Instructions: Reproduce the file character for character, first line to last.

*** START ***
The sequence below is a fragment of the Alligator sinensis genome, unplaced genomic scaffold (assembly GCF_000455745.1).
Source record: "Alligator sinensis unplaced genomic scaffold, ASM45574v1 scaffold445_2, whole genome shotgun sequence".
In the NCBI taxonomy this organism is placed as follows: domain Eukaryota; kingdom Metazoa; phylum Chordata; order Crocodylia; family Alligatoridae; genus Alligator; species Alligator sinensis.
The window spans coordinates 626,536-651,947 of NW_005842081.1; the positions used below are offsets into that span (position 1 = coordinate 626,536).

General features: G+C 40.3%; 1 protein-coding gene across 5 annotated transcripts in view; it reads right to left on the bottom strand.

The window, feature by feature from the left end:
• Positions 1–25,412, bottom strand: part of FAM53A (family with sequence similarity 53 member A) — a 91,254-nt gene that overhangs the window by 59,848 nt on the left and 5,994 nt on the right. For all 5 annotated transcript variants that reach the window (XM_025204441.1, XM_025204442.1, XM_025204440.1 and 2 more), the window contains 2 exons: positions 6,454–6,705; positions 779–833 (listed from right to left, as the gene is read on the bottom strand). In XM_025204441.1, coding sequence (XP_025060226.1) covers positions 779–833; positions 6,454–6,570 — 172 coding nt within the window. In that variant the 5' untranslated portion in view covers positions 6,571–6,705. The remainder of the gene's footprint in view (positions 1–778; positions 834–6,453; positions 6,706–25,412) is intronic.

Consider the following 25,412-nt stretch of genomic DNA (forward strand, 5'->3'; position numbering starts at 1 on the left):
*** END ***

The sequence below is a fragment of the Alligator sinensis genome, unplaced genomic scaffold (assembly GCF_000455745.1).
Source record: "Alligator sinensis unplaced genomic scaffold, ASM45574v1 scaffold445_2, whole genome shotgun sequence".
In the NCBI taxonomy this organism is placed as follows: domain Eukaryota; kingdom Metazoa; phylum Chordata; order Crocodylia; family Alligatoridae; genus Alligator; species Alligator sinensis.
The window spans coordinates 626,536-651,947 of NW_005842081.1; the positions used below are offsets into that span (position 1 = coordinate 626,536).

General features: G+C 40.3%; 1 protein-coding gene across 5 annotated transcripts in view; it reads right to left on the bottom strand.

The window, feature by feature from the left end:
• Positions 1–25,412, bottom strand: part of FAM53A (family with sequence similarity 53 member A) — a 91,254-nt gene that overhangs the window by 59,848 nt on the left and 5,994 nt on the right. For all 5 annotated transcript variants that reach the window (XM_025204441.1, XM_025204442.1, XM_025204440.1 and 2 more), the window contains 2 exons: positions 6,454–6,705; positions 779–833 (listed from right to left, as the gene is read on the bottom strand). In XM_025204441.1, coding sequence (XP_025060226.1) covers positions 779–833; positions 6,454–6,570 — 172 coding nt within the window. In that variant the 5' untranslated portion in view covers positions 6,571–6,705. The remainder of the gene's footprint in view (positions 1–778; positions 834–6,453; positions 6,706–25,412) is intronic.

Consider the following 25,412-nt stretch of genomic DNA (forward strand, 5'->3'; position numbering starts at 1 on the left):